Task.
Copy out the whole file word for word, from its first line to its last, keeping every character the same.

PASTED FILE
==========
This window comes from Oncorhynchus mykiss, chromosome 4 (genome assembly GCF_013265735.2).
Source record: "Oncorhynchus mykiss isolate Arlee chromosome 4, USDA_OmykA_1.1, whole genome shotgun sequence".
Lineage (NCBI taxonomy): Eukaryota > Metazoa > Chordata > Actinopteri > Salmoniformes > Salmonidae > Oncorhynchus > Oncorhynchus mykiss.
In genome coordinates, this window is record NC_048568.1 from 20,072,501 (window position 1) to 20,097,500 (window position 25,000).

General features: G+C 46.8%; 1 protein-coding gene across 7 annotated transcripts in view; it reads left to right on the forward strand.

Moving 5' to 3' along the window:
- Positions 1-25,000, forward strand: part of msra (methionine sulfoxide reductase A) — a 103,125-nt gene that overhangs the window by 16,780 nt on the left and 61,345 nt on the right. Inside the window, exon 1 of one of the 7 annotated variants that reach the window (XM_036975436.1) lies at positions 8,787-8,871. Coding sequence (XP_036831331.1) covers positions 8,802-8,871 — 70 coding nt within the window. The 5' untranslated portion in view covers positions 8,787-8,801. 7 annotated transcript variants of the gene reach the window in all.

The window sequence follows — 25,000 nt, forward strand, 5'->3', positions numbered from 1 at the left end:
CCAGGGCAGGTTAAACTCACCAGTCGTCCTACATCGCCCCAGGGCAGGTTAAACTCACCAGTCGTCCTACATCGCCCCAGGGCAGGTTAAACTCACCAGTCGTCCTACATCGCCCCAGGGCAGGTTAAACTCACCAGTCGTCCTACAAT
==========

This window comes from Oncorhynchus mykiss, chromosome 4 (genome assembly GCF_013265735.2).
Source record: "Oncorhynchus mykiss isolate Arlee chromosome 4, USDA_OmykA_1.1, whole genome shotgun sequence".
Lineage (NCBI taxonomy): Eukaryota > Metazoa > Chordata > Actinopteri > Salmoniformes > Salmonidae > Oncorhynchus > Oncorhynchus mykiss.
In genome coordinates, this window is record NC_048568.1 from 20,072,501 (window position 1) to 20,097,500 (window position 25,000).

General features: G+C 46.8%; 1 protein-coding gene across 7 annotated transcripts in view; it reads left to right on the forward strand.

Moving 5' to 3' along the window:
- Positions 1-25,000, forward strand: part of msra (methionine sulfoxide reductase A) — a 103,125-nt gene that overhangs the window by 16,780 nt on the left and 61,345 nt on the right. Inside the window, exon 1 of one of the 7 annotated variants that reach the window (XM_036975436.1) lies at positions 8,787-8,871. Coding sequence (XP_036831331.1) covers positions 8,802-8,871 — 70 coding nt within the window. The 5' untranslated portion in view covers positions 8,787-8,801. 7 annotated transcript variants of the gene reach the window in all.

The window sequence follows — 25,000 nt, forward strand, 5'->3', positions numbered from 1 at the left end:
CCAGGGCAGGTTAAACTCACCAGTCGTCCTACATCGCCCCAGGGCAGGTTAAACTCACCAGTCGTCCTACATCGCCCCAGGGCAGGTTAAACTCACCAGTCGTCCTACATCGCCCCAGGGCAGGTTAAACTCACCAGTCGTCCTACAAT